“We urge the Justice Department to appeal this decision, put retirement savers’ interests first, and defend DOL’s authority to impose reasonable standards on those who make a living investing other people’s money.” GOP President Donald Trump’s Justice Department had no immediate comment on whether it would appeal to try reinstate the fiduciary duty rule.


Appellate Judge Edith Jones, a GOP Reagan administration nominee, said DOL went too far and brought too many firms into the reach of its fiduciary rule. The other judge who joined Jones was a George W. Bush nominee.

Jones came down for bankers and brokers in tossing DOL’s rule. It “already spawned significant market consequences, including the withdrawal of several major companies…from some segments of the brokerage and retirement investment market,” she said. “It is likely many financial services firms will exit the market” rather than follow DOL’s new rules.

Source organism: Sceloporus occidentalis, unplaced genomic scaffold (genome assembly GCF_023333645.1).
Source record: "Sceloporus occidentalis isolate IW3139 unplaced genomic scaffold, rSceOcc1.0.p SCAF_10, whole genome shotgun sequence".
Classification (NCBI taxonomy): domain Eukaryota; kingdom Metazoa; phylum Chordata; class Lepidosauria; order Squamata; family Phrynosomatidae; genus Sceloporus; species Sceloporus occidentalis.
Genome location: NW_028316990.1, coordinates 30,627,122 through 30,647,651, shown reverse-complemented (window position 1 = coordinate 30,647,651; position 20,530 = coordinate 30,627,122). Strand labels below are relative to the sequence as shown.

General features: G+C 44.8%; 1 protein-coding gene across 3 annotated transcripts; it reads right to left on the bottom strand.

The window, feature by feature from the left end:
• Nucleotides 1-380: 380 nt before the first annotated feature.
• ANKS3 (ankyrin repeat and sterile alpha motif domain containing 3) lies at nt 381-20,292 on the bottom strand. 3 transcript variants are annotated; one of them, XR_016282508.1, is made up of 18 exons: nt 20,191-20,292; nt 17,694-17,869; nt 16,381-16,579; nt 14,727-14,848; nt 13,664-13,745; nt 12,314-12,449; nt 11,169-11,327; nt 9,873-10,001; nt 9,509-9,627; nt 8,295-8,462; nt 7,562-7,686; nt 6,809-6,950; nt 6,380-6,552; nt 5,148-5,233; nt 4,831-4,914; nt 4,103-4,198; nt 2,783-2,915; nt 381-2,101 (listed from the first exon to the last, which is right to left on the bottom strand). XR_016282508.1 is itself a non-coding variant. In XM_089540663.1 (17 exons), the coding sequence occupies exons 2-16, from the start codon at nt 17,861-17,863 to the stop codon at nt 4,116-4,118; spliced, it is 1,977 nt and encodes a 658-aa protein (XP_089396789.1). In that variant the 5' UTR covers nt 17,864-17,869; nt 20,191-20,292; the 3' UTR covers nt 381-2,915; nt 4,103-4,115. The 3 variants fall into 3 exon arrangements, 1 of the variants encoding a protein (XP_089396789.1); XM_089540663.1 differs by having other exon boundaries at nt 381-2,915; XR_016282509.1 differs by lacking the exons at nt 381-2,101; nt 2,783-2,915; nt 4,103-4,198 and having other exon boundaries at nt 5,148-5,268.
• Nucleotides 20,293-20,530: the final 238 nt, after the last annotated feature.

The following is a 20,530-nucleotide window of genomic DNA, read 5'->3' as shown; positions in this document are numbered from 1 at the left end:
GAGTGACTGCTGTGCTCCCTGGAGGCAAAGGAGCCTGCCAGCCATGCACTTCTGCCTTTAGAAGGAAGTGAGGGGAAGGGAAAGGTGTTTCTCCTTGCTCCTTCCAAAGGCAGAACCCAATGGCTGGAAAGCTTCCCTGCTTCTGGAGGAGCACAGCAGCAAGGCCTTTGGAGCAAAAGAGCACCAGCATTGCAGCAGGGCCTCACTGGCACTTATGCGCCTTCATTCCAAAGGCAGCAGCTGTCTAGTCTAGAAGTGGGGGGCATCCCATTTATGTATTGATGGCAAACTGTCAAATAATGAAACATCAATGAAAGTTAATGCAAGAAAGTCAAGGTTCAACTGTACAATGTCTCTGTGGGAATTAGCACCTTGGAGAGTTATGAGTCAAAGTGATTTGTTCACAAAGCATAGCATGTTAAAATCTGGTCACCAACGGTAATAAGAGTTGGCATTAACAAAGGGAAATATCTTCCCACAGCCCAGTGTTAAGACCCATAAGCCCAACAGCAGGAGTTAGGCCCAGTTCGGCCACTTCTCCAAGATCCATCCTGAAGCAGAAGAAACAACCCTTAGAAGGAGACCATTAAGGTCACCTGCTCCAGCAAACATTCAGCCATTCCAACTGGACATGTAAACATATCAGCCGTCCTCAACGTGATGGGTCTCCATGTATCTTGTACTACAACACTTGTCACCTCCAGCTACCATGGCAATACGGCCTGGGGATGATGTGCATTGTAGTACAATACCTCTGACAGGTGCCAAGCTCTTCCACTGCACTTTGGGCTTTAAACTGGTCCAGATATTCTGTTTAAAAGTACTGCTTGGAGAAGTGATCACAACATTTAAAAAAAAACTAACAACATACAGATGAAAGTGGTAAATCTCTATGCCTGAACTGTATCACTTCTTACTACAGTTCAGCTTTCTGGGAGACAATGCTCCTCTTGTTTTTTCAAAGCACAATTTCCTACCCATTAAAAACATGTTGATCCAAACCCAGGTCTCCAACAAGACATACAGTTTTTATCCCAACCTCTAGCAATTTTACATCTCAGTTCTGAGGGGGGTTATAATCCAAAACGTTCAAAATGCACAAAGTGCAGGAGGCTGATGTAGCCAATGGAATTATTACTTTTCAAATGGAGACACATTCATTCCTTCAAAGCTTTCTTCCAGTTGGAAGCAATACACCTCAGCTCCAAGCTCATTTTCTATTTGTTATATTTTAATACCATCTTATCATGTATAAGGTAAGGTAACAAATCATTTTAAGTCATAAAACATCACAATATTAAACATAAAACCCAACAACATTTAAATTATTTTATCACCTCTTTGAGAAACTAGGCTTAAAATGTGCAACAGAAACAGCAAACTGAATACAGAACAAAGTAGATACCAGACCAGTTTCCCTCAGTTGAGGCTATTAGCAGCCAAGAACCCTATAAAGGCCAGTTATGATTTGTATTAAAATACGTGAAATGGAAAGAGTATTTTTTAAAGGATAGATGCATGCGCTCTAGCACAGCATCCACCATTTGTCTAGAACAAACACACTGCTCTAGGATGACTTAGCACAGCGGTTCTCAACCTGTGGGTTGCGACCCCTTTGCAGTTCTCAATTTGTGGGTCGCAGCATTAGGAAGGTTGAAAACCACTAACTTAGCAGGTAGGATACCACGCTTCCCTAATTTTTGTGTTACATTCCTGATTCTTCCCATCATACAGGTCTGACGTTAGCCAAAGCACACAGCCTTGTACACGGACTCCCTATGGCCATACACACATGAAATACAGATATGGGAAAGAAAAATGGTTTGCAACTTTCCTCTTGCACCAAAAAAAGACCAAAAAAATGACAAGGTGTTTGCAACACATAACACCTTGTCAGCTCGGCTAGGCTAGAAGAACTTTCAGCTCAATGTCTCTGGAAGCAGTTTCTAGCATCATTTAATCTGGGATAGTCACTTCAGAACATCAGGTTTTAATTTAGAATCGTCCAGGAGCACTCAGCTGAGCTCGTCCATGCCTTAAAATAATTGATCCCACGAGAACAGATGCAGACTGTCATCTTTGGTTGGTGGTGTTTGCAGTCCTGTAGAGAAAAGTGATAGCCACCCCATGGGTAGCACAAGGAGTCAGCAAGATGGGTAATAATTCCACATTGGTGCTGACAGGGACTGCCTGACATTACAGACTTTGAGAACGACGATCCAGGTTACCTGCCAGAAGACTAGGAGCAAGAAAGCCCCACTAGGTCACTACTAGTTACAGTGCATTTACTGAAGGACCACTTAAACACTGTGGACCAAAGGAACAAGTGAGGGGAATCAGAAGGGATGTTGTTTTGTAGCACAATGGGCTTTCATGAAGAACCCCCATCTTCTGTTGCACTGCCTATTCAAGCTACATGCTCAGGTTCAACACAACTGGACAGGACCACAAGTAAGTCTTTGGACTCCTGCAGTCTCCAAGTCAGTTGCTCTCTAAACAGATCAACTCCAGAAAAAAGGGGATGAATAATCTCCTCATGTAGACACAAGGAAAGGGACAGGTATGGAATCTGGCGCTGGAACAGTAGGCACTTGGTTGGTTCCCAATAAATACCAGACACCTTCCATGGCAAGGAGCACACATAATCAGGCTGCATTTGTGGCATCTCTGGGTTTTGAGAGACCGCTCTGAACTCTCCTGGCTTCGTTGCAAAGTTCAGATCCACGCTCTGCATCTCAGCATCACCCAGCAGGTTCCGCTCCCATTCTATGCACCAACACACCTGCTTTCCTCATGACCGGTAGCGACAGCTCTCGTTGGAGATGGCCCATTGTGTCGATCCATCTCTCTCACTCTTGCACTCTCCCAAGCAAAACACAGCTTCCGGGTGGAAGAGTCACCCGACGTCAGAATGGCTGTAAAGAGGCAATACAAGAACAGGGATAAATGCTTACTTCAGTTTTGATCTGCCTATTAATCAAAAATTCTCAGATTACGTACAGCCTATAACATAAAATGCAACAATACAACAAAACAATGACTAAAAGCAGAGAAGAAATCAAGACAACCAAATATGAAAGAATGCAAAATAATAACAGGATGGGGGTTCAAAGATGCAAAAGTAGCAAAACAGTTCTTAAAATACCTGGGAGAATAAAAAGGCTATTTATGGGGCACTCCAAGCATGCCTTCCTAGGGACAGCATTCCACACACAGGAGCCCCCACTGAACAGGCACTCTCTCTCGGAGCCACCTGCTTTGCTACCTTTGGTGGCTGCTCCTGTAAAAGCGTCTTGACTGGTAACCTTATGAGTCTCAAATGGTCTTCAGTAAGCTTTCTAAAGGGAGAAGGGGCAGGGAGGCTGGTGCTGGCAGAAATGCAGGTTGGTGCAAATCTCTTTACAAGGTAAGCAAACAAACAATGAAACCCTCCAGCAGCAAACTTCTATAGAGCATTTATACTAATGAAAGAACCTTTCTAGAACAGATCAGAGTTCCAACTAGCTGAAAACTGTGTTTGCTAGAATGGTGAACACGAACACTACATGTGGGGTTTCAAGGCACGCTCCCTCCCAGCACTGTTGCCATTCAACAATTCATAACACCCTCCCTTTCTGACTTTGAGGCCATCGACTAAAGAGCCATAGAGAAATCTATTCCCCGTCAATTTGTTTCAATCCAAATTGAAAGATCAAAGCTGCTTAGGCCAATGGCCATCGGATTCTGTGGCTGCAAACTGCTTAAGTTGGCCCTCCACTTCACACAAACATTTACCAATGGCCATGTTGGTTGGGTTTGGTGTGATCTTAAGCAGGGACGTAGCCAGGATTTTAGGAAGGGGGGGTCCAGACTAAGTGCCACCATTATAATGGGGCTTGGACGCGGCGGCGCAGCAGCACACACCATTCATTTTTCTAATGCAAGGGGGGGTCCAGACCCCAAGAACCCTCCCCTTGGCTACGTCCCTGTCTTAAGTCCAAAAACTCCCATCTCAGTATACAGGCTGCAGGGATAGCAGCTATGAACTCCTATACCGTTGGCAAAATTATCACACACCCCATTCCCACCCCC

She also said “the SEC has the expertise and the authority to regulate brokers and dealers uniformly.”

The dissenting judge, Stewart, nominated by Democratic President Bill Clinton, said Jones didn’t look at the real world, where IRAs – which leave retirement investment decisions up to individuals – have supplanted traditional pensions, except in cases where people have no retirement savings at all.

“This sea-change within the retirement investment market also created monetary incentives for investment advisers to offer conflicted advice, a potentiality” DOL’s pre-Obama fiduciary rule “was not enacted to address.” All Obama’s DOL did was to ban investment advisors’ conflicts of interest, close loopholes in the old rule and bring it in line with pension conditions of the 21st century.